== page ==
Such rumors anger Penny Fletcher. "We barely knew him," she said.
On Oct. 6, the Fletchers radioed Joseph to take them to a restaurant for a late dinner.
They arrived at 10 p.m. to find the restaurant closed. The Fletchers had a brief fight and, according to them, asked Joseph to return them to their yacht.
About 2 a.m., Roger Durham, a Texas native living in Bequia, heard a shot that sounded like a .22-caliber coming from a nearby beach.
The next morning, the Josephs, who live on a ridge overlooking the bay, began to worry because Jerome Joseph had not come home.
Worry turned to fear when Stephen Joseph, the victim's brother, found the "Jolly Joseph" water taxi washed ashore. Two live .22-caliber bullets were found inside.
The "Carefree" was anchored down-current from where the water taxi was found and before long, locals began shouting and pointing at the Fletchers' yacht.
Divers were searching around the "Carefree" by midmorning, and Coast Guard officers boarded the boat and questioned the Fletchers.
That afternoon, an angry crowd gathered near the yacht. The couple pulled anchor and headed out of Admiralty Bay, but were intercepted by the St. Vincent Coast Guard.
"Jim said, `I don't feel safe here,' " said Arturo Diaz, a Puerto Rican lawyer retained by the Fletchers. "He wanted to take the boat to the other side of the island to Friendship Bay. But to hear the prosecutors tell it, they were trying to burst out of the place."
Two days later, Joseph's bullet-pierced body was found floating in the water in an area known as Moonhole. Police confiscated the Fletchers' $250,000 yacht and passports.
The "Carefree" was searched four times. The Fletchers were interrogated for 51 and 54 hours on separate occasions without food or sleep.
There would be no confession.
Slowly, some damaging evidence against the Fletchers began to surface.
They registered a .22-caliber Smith & Wesson handgun and 200 rounds of ammunition with customs officials when they arrived in St. Vincent. The gun was not found during the searches of the yacht, and 80 rounds were missing.
The Fletchers told police they thought the gun was stolen in August by Benedict Redhead, a former deckhand. Those statements would prove damaging.
Police located Redhead on nearby St. Lucia. He not only denied stealing the gun, but also said he witnessed an affair between Penny Fletcher and Joseph.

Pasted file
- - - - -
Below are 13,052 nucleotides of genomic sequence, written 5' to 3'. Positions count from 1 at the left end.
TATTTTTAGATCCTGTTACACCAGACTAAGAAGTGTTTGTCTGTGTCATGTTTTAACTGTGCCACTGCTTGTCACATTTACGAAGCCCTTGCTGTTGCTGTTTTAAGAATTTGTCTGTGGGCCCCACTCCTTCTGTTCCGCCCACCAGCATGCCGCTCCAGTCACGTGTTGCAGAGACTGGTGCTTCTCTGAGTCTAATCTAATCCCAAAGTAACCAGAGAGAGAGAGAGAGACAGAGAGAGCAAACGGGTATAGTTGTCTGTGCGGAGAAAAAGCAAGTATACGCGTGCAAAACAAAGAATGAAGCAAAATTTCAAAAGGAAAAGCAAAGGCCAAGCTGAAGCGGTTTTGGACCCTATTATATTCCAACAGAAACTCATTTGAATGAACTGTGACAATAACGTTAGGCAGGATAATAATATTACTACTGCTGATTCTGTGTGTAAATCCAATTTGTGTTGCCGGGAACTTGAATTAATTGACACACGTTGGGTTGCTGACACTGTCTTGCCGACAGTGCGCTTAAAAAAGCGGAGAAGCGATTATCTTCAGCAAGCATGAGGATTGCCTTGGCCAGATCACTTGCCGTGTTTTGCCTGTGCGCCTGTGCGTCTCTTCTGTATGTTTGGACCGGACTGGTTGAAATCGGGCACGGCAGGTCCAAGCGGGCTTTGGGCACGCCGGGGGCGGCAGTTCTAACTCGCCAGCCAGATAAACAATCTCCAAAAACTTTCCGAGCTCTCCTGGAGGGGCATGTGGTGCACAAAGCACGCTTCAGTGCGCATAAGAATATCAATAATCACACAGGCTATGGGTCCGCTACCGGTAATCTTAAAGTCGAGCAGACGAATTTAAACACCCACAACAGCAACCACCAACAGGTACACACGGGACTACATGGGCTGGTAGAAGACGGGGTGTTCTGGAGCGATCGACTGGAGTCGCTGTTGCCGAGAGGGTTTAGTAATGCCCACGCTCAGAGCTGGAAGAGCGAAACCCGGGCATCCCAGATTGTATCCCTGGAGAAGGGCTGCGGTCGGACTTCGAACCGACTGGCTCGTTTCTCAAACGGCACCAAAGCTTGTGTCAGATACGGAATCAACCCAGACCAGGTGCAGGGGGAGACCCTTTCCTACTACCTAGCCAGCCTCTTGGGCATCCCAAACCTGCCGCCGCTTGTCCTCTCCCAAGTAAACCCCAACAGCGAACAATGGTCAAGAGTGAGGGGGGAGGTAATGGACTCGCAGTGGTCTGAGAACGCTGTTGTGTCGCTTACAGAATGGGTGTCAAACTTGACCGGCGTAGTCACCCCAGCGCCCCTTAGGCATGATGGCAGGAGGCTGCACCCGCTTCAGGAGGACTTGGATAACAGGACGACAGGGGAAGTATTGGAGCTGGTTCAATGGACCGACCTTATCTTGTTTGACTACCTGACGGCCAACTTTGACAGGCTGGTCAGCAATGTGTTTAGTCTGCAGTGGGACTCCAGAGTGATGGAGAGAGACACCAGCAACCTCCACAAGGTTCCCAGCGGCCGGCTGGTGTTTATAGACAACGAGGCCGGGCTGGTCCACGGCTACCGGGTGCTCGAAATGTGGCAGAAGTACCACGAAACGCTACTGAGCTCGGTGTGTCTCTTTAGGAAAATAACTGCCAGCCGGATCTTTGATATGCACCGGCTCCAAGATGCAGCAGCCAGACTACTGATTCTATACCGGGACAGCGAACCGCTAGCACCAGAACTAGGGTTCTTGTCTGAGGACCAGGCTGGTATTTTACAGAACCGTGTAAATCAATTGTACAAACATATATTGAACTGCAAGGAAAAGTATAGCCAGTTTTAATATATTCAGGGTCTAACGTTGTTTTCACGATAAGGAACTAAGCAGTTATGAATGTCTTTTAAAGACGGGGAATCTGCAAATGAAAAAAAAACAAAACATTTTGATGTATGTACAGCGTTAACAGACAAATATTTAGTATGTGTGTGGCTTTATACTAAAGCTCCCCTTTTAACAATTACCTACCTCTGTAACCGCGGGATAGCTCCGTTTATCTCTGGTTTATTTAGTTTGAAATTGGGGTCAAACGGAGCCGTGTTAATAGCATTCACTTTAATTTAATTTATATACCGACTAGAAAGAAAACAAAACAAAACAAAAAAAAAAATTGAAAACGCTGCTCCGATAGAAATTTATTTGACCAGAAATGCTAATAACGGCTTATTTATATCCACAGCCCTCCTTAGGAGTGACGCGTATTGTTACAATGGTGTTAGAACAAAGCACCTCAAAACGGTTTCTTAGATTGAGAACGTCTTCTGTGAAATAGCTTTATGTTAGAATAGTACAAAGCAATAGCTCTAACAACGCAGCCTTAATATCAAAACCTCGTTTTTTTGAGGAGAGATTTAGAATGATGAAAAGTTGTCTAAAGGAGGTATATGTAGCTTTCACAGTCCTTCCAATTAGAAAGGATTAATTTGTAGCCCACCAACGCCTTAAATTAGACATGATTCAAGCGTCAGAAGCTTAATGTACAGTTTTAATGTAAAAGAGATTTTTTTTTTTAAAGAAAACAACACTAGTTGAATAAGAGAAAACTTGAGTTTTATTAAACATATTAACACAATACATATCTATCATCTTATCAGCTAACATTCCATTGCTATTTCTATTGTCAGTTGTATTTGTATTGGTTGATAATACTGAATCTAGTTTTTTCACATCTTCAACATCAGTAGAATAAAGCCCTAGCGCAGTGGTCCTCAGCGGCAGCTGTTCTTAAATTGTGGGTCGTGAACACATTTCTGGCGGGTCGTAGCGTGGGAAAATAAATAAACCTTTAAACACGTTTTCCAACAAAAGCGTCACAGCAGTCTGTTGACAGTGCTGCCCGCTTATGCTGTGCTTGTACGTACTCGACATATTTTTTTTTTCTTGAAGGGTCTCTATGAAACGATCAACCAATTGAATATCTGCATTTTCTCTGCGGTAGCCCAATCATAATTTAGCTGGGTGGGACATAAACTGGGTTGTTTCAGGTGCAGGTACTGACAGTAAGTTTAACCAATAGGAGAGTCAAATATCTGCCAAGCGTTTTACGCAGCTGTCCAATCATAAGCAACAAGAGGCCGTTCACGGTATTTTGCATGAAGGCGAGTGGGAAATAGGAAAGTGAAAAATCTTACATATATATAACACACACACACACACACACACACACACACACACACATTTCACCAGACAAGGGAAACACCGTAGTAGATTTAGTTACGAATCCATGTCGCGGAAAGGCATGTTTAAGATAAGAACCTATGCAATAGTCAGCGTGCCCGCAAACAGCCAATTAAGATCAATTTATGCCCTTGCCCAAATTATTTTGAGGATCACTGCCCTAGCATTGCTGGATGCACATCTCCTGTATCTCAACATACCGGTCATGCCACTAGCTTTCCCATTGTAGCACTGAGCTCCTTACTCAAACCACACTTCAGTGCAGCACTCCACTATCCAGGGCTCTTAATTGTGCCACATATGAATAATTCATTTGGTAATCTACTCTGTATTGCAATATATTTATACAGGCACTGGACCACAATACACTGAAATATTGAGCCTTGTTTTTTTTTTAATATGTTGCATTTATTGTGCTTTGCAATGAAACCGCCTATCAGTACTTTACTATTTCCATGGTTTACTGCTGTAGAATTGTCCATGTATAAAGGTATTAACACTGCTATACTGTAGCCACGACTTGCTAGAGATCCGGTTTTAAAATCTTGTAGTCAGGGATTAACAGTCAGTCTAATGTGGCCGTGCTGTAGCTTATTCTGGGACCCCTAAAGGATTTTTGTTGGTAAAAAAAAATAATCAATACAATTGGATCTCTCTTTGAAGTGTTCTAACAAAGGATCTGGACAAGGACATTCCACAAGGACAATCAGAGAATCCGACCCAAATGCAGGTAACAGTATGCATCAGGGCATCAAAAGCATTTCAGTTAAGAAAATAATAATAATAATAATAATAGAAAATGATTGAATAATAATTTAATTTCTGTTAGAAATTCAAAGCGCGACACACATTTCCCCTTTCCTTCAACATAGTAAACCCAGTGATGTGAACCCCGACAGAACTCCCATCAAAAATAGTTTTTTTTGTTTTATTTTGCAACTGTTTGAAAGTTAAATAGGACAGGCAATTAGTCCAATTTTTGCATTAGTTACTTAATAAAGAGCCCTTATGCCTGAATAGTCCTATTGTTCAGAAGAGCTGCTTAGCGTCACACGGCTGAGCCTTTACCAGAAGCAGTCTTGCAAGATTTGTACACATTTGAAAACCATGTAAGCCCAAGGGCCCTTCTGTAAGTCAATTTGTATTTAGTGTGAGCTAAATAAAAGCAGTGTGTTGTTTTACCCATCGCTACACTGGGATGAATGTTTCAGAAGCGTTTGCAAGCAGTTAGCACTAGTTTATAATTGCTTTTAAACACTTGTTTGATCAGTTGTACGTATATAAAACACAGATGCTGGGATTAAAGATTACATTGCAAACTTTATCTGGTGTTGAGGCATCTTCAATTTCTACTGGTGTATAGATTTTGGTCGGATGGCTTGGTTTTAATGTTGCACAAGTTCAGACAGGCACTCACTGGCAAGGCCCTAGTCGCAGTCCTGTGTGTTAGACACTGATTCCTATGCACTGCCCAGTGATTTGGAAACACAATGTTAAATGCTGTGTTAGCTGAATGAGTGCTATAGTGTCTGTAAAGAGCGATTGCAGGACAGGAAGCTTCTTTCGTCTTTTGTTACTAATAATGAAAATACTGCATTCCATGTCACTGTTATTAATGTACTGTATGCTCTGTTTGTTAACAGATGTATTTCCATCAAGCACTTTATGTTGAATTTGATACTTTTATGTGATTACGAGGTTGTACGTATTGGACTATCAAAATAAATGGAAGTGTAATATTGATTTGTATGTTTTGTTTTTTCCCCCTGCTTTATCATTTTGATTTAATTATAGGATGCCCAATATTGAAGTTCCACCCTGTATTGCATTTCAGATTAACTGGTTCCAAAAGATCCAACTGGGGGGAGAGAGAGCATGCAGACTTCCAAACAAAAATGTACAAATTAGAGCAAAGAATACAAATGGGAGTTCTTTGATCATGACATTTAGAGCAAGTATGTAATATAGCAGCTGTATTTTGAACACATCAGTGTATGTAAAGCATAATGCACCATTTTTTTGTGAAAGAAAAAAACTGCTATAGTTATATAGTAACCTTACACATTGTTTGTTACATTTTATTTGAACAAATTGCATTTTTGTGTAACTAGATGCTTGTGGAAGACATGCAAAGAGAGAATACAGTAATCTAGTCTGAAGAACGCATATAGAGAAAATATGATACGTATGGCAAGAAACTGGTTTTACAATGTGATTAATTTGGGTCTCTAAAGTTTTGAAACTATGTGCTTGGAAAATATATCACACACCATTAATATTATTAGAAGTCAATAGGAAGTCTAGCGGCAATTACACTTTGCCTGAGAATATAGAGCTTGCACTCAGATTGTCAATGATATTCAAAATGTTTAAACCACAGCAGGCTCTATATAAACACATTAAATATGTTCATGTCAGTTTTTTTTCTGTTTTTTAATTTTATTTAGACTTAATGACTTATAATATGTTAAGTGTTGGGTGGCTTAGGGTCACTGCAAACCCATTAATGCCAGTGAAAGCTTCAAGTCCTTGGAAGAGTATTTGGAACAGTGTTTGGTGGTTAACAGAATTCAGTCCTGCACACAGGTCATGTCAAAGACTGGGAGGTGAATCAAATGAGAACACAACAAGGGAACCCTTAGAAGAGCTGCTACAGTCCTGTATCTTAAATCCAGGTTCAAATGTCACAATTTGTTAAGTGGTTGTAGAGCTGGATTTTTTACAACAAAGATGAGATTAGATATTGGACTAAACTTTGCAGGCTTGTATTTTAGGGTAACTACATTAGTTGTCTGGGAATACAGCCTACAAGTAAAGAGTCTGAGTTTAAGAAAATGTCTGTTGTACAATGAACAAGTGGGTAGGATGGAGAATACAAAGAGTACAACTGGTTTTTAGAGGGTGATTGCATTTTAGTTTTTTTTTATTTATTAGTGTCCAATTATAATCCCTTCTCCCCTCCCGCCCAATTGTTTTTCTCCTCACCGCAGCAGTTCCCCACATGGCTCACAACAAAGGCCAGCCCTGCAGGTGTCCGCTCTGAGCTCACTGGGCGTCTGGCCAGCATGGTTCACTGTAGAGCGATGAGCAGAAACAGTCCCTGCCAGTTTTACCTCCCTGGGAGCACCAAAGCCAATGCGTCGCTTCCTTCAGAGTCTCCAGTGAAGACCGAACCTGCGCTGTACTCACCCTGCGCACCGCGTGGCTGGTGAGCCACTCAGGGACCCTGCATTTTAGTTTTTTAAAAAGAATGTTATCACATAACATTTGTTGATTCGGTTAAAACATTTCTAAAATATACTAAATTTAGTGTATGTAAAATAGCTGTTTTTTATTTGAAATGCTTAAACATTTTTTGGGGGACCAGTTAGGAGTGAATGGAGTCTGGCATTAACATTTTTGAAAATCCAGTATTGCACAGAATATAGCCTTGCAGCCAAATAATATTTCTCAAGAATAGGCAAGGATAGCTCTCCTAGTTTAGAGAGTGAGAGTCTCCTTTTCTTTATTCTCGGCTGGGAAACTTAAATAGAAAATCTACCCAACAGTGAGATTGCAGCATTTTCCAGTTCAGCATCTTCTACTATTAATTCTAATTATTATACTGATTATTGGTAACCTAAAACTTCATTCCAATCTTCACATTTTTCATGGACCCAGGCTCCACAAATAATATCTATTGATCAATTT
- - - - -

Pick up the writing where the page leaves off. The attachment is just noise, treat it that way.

Police interviewed Bynoe, Simmons and Kuhne who, in addition to recounting the fight, said Penny Fletcher made several damaging statements. Francis told police she had said she was going to shoot a black man because she had been raped in Antigua, Kuhne said.
She also allegedly told the men she celebrated her 35th birthday Oct. 2 by shooting the rubber dinghy tied to the yacht. This contradicted the Fletchers' earlier statements that the gun already had been stolen.
On Oct. 30, the Fletchers were arrested and charged with murder.
The Fletchers hired a team of lawyers and investigators. On the front line was Ralph Gonsalves, a member of the St. Vincent Parliament and a prominent Kingstown defense attorney. Gonsalves pressed officials for a preliminary inquiry.
Trinidad attorneys Karl Hudson-Phillips and Gerald Stewart were hired by St. Vincent to match the Fletchers' defense team. The hearing began Feb. 25, and the Fletcher and Joseph families packed the courtroom.
The prosecution called 24 witnesses. The Fletchers' rubber dinghy was hauled to the courtroom. Held to the light of cross-examination, though, the case against the Fletchers seemed to have serious holes:
-- Redhead, who testified that he saw Joseph and Penny Fletcher kissing on the "Carefree," was confused and rattled by Gonsalves on cross-examination.
-- The bullets found in the Jolly Joseph matched the slug pulled from Joseph's chest but not the 120 bullets remaining on the yacht. Blood reported to be found in the Jolly Joseph was determined to be dried paint.